Congressman Maloney continues to fight against Hudson River anchorage points

Gazette photos by Forrest Miller
Rep. Sean Patrick Maloney speaks on the importance of maintaining the environmental integrity of the Hudson River Valley. Maloney has introduced legislation aiming to prevent anchorage points for vessels moving crude oil.

Rep. Sean Maloney, D-NY, held a press conference on the waterfront in the City of Newburgh where he announced his next steps to address the Coast Guard’s “Ports and Waterways Safety Assessment” for anchorage points on the Hudson.

The Coast Guard announced on June 28 it is suspending the Hudson River anchorage proposal, which would have put 10 new anchorage points and 43 new berths between Kingston and Yonkers on the Hudson River, until they could do additional assessments. The first assessment is a Ports and Waterways Safety Assessment which is currently being planned by the Coast Guard.

The anchorage points were originally requested by the maritime industry to facilitate the shipment of crude oil along the Hudson.

Thousands of angry Hudson Valley residents called the Coast Guard to oppose the proposal and state legislators quickly pushed through a bill that gave the state more authority over anchorage points.

Maloney, who has actively opposed the proposal since last year, announced his four “PAWSA Principles” which he hopes will add additional accountability and oversight to the assessment process.

Gazette photo by Forrest Miller

“This has been a team effort from day one — thousands of people wrote in to tell the Coast Guard this idea stinks – and just about every elected official in this neck of the woods was on the team that helped kill it,” said Maloney. “We know the old proposal is pretty much dead, but as this new review is planned we have to make sure it’s done right — local folks must have as much input as they did the first time around, we’ve got to insist on using the most up-to-date science, and the process must be transparent. Our river is a national treasure, you can be sure I’ll continue leading the fight to make sure it is preserved and protected for generations.”

One of Maloney’s main goals is that communities and environmentalists be given a voice in the Coast Guard’s assessment process.

The Coast Guard will appoint working groups of stakeholders who have direct input into the assessment process. Previous assessments by the Coast Guard have allowed sixty percent of the groups to be made up of industry representatives. Maloney wants to ensure that at least fifty percent of the representatives represent community or environmental interests.

Maloney is also pushing for the assessment process to be open to the public even if that means simply web streaming the proceedings.

Maloney has been crafting legislation that would help stop the proposal. He introduced the “Anchorages Away Act”, H.R. 2619, in May which would prohibit any new anchorage points in the Hudson River until the Coast Guard gives a report to Congress.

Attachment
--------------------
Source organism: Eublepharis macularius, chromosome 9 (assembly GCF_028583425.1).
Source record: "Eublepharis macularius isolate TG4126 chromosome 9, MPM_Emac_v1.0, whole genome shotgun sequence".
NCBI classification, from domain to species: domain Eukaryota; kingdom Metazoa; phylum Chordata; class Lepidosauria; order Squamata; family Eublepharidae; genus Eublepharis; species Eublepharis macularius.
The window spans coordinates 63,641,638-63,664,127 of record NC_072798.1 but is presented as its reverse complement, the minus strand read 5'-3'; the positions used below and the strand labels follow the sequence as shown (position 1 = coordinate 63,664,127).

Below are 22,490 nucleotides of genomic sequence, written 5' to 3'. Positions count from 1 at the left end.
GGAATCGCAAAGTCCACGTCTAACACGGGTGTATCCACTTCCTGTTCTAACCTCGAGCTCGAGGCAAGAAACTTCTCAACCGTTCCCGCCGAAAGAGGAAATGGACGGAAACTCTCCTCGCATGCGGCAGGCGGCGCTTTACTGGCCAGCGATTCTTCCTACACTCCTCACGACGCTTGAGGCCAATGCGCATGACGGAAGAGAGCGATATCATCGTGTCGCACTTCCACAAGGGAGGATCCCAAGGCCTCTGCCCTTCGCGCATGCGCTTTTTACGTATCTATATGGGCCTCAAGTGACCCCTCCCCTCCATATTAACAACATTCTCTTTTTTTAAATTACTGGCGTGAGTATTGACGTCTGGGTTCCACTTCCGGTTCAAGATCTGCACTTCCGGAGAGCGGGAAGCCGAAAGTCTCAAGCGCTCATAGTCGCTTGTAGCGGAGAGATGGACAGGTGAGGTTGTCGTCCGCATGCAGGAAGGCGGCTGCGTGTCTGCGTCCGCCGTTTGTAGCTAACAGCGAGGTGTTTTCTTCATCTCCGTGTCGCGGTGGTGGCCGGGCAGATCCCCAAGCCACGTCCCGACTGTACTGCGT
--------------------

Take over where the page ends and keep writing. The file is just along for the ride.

Maloney also introduced the Hudson River and Protection Act, H.R. 1504, in March with Rep. Eliot Engle, D-NY, which would prohibit the Secretary of Homeland Security from establishing new anchorage points for vessels carrying flammable or hazardous materials within five miles of a federal superfund cleanup site. This would mean no anchorage points could be set up in the proposed area of the Hudson River.

At the press conference, Maloney was joined by Assemblyman Frank Skartados, D-Milton; Cornwall-on-Hudson Mayor Brendan Coyne; City of Beacon Mayor Randy Casale; and representatives from environmental advocate groups Scenic Hudson and Riverkeepers. Both environmental advocacy groups voiced support for Maloney’s PAWSA legislation.

Gazette photo by Forrest Miller
Andy Bicking, director of Public Policy at Scenic Hudson. holds a Coast Guard Policy Book which provides the regulations for the Ports and Waterways Safety Assessments.

“Congressman Sean Patrick Maloney has shared four thoughtful principles to help guide the US Coast Guard’s PAWSA process,” said Andy Bicking, director of Public Policy at Scenic Hudson.

“The Hudson River Valley is unique, and we are fortunate to live and work in a region that celebrates its environment and municipal waterfronts as integral to its economy and our quality of life. We also have a rich tradition of individuals engaging with public decision-making processes and have found strength in our diverse voices, which, when considered, lead to high-quality decisions. These values must be respected and made part of the Coast Guard’s deliberations in the PAWSA process and beyond.”

Both of Maloney’s bills are currently in committee. The Hudson River Protection Act was referred to the Subcommittee on Water Resources and Environment on May 13. The Anchorages Away Act was referred to the Subcommittee on Coast Guard and Maritime Transportation on May 25.

Maloney also serves on the Transportation and Infrastructure Committee which has jurisdiction over the Coast Guard.